BUT — the question itself is so misguided that I don’t expect someone asking it to use the answer in an intelligent way. I expect the asker of “rate yourself” questions to take the answers at face value, write them down and then do one of two things, maybe both:

  1. Compare the answers to some meaningless threshold. Ooh, we really need someone who’s at least a 9 in leadership.
  2. Compare the answers with the answers of other candidates. Candidate A is an 8, Candidate B is an 9 and Candidate C is a 10. Advantage, Candidate C.

Just play it safe and give yourself a 10 on everything.

The only reason I can come up with to give yourself less than a 10 on any attribute is the remote possibility that the interviewer could discount a candidate giving all 10s as being lacking in self-awareness, but no one asking me “rate yourself” questions has ever struck me as being that subtle.


Mac Wilkins: What The Discus Can Teach You About Life

28 Aug 2012 /
Modern copy of Myron's Discobolus in Universit...

Modern copy of Myron’s Discobolus in University of Copenhagen Botanical Garden, Denmark (Photo credit: Wikipedia)

Deadspin has an excellent “as told to” story on former Olympic discus thrower Mac Wilkins (What The Discus Can Teach You About Life: Lessons From One Of America’s Greatest Throwers)

Wilkins made four straight U.S. Olympic teams, winning a gold medal in 1976, a silver in 1984, and finishing fifth in 1988. He was also the first man to throw the discus more than 70 meters, and he held the world record for over two years, bettering his own mark three times between April 1976 and August 1978.

Some excerpts:

So one day I go out to train and I say, Oh, what the heck. Let’s just give it a little extra effort today. And I did, and I got better and it went farther. And I thought that was kind of fun. What if I could that again tomorrow? And so pretty soon, I’m hooked on, Can I do it better today? And it was fun. I knew I could get better and I enjoyed it.

It was all about, There are no limits. There are no limits. I have no restrictions. I have no inhibitions. And you can achieve anything that you set your mind to. There are no limits.

I thought that the [1980 Olympic] boycott was a stupid thing to do. We continued to sell wheat to Russia. We continued to sell Pepsi to Russia. We bought vodka from Russia. It was business as usual except for the Olympic Games. And, of course, we only boycotted after we won the ice hockey game in Lake Placid that year. So I thought it was very naïve, and I was very disappointed because I really liked Jimmy Carter. And there’s still a war in Afghanistan, even to this day. So it didn’t do anything.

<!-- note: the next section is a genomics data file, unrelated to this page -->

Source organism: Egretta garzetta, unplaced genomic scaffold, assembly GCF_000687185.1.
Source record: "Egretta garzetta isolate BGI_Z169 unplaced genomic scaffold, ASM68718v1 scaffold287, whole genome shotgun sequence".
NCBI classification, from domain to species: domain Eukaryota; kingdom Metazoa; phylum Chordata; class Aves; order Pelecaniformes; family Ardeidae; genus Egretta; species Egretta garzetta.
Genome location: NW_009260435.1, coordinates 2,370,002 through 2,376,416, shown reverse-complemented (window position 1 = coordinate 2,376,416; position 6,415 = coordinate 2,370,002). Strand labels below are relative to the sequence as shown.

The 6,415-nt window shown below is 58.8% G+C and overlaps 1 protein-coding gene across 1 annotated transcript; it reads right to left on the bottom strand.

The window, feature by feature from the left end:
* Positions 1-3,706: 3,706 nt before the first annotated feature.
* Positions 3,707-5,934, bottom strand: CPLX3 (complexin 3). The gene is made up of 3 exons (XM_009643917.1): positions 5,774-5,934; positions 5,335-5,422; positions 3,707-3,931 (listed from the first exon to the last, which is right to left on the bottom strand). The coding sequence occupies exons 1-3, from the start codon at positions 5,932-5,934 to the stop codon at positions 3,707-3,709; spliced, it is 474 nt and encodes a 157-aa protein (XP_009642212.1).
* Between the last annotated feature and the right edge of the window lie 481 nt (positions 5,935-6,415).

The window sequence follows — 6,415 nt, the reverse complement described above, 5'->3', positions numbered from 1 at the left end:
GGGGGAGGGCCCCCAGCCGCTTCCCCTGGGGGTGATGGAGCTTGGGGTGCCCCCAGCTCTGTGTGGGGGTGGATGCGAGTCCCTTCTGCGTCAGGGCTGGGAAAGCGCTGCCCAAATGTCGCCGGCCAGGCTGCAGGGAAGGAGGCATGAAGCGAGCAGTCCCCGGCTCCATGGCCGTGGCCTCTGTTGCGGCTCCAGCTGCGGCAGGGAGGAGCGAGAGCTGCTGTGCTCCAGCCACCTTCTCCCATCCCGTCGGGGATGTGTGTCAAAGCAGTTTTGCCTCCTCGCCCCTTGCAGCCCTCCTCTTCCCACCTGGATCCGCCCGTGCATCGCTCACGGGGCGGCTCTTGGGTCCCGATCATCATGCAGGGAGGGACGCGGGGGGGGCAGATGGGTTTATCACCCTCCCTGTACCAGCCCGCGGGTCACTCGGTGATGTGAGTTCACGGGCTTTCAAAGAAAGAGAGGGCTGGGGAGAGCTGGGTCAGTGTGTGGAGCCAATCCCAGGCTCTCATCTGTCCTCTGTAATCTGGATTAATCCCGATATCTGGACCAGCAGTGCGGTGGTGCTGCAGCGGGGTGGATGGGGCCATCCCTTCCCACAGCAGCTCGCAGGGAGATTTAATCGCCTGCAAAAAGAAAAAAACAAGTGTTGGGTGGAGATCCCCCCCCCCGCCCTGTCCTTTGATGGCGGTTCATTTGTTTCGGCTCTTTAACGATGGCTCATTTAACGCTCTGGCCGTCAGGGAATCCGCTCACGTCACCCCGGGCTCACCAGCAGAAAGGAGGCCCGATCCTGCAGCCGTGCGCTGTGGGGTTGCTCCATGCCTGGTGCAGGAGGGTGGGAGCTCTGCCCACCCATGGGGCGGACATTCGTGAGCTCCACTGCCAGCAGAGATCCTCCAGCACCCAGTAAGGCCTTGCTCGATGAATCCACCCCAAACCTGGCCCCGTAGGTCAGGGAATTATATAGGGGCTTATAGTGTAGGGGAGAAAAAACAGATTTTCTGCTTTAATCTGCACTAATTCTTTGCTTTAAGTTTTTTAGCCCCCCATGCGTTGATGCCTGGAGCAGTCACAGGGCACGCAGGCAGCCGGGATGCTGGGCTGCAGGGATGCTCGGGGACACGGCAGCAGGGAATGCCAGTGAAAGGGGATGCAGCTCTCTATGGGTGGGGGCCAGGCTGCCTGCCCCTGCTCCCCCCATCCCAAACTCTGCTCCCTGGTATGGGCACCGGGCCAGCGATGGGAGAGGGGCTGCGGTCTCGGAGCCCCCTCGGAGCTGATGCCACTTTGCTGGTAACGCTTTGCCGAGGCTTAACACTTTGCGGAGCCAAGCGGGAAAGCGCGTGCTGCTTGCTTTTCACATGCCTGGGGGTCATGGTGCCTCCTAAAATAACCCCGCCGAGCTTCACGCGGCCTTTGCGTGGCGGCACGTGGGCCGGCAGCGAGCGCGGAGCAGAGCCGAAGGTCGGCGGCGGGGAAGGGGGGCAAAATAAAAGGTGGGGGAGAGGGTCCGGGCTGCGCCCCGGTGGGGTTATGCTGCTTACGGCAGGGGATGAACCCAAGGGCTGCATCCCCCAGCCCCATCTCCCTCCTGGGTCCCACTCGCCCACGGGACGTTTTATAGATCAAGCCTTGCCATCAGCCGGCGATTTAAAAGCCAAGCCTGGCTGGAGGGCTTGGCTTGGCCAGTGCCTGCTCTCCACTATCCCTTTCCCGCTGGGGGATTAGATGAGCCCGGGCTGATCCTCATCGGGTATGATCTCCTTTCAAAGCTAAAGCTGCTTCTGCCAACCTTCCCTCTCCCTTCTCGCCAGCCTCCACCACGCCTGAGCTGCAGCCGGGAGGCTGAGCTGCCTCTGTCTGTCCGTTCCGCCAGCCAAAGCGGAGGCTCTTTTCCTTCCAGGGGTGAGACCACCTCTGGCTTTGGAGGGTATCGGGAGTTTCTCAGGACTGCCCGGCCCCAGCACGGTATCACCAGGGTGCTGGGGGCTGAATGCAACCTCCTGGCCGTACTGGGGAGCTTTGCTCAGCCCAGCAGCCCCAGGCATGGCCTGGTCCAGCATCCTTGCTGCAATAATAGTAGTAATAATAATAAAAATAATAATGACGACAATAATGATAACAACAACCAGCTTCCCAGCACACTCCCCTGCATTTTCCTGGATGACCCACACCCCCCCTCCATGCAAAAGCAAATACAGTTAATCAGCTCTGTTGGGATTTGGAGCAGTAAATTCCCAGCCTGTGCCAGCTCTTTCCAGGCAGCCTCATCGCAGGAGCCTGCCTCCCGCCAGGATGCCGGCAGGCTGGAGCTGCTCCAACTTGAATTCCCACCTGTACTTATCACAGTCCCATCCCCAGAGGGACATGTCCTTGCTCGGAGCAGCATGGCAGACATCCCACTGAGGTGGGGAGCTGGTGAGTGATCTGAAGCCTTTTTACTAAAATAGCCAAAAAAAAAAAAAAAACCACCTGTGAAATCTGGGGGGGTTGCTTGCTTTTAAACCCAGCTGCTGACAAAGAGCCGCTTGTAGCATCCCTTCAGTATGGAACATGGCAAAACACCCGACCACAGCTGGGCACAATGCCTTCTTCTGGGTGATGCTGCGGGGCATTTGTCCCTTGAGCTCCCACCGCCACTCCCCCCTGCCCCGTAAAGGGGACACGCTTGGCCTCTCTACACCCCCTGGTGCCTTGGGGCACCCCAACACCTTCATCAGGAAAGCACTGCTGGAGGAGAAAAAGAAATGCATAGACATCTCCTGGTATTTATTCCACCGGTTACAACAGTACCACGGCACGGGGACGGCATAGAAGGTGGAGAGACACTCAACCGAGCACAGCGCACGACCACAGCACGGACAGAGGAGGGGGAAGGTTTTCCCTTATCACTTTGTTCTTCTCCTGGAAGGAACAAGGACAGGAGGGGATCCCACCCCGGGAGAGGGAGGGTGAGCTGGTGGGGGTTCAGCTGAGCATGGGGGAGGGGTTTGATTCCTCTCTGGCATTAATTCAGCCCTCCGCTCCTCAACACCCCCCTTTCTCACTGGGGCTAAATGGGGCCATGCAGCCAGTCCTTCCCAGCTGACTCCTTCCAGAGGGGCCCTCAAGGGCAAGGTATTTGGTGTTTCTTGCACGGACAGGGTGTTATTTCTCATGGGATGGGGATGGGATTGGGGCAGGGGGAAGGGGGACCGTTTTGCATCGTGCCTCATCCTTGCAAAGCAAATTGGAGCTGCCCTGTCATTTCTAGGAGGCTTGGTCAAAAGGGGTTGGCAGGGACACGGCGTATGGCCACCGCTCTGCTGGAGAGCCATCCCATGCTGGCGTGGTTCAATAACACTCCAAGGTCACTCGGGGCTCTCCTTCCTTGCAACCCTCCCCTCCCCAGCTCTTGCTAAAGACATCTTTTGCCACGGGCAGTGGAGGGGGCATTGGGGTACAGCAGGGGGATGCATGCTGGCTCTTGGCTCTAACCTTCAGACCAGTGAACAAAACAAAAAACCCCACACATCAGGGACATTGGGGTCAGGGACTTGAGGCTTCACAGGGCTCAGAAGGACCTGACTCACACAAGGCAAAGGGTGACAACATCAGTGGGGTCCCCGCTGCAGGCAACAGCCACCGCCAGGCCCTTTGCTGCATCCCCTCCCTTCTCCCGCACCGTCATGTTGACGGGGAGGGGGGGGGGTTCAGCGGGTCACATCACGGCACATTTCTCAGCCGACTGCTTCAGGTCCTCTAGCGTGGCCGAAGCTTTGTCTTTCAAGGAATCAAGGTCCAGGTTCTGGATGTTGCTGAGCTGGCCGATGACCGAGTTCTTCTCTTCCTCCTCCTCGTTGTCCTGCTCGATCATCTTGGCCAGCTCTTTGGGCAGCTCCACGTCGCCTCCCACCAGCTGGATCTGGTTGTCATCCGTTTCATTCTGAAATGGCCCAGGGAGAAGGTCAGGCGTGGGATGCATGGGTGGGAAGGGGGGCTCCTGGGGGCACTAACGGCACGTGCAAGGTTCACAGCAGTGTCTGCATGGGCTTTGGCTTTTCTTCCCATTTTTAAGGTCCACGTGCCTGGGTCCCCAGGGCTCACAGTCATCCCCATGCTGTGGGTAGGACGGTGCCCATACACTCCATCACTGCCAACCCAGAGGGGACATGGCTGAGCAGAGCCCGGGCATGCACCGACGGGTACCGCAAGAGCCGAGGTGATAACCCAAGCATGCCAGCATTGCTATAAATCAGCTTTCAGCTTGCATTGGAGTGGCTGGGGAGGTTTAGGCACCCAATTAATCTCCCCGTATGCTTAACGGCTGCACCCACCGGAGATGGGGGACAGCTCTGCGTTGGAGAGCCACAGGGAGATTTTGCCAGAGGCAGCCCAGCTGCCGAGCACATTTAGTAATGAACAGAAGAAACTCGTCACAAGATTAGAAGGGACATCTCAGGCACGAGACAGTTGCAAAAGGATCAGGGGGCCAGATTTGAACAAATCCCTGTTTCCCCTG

Is there a moral to the story? Well, probably.

I have so many, so many times when I would fall down or fail. Being a teacher/coach, I have to be … well, it’s exactly like being a parent. You have to be a better person than you really are.


Yes We Can!

28 Oct 2009 /

KABUL – Roadside bombs — the biggest killer of U.S. soldiers — claimed eight more American lives Tuesday, driving the U.S. death toll to a record level for the third time in four months as President Barack Obama nears a decision on a new strategy for the troubled war.

Obama at the Movies

We know what you’re thinking, but this is not Obama’s fault. Afghanistan is someone else’s mess, so why don’t you grab a mop? . . .

After all, [Obama] has a busy schedule, what with golf games and pitching the International Olympic Committee and date nights and Democratic fund-raisers and health care and the U.N. Security Council and Sunday morning talk shows and saving the planet from global warming and celebrating the dog’s birthday and defending himself against Fox News and all.


Twitter: 2009-10-02

2 Oct 2009 /
  • http://bit.ly/2djWf1 via @TheOnion – Federal Judge Rules Parker Brothers Holds Monopoly Monopoly #
  • I just poured hot coffee in my shoe. No, not on purpose. Yes, it was on my foot at the time. #
  • RT @Aimee_B_Loved: I think Chicago needs a hug. #
  • Man bites dog biting dog: http://bit.ly/i9fhA #news #

Watching Olympic Women’s Weightlifting with a 10th Grader

17 Aug 2008 /

“These women look worse than the Australian basketball team,” the boy says.

“Some of them would be cute,” I say, “if they lost about 150 pounds.”

An eHarmony commercial comes on . . .

We prescreen candidates for compatibility . . .

“Good,” the boy says, “because I don’t want to date any women weightlifters.”


Watching Olympic Women’s Basketball with a 10th Grader

16 Aug 2008 /
Suzy Batkovic

The Australian team has some rather unfortunate-looking women on the roster . . .

“Crikey!” the boy says. “Wot an oy-sore!”


Watching Olympic Equestrian with a 10th Grader

16 Aug 2008 /

“Dum dee dum dee dum. Let’s go for a pony ride!”